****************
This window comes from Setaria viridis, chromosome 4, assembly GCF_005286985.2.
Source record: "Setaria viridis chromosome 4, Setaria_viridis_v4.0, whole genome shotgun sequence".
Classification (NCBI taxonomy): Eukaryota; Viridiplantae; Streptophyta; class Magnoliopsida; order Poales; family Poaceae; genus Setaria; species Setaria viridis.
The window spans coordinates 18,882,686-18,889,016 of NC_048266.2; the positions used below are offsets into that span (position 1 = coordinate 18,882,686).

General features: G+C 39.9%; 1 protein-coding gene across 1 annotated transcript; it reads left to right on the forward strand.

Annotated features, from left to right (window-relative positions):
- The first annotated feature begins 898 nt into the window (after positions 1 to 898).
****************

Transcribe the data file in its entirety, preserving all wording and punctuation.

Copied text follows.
This window comes from Setaria viridis, chromosome 4, assembly GCF_005286985.2.
Source record: "Setaria viridis chromosome 4, Setaria_viridis_v4.0, whole genome shotgun sequence".
Classification (NCBI taxonomy): Eukaryota; Viridiplantae; Streptophyta; class Magnoliopsida; order Poales; family Poaceae; genus Setaria; species Setaria viridis.
The window spans coordinates 18,882,686-18,889,016 of NC_048266.2; the positions used below are offsets into that span (position 1 = coordinate 18,882,686).

General features: G+C 39.9%; 1 protein-coding gene across 1 annotated transcript; it reads left to right on the forward strand.

Annotated features, from left to right (window-relative positions):
- The first annotated feature begins 898 nt into the window (after positions 1 to 898).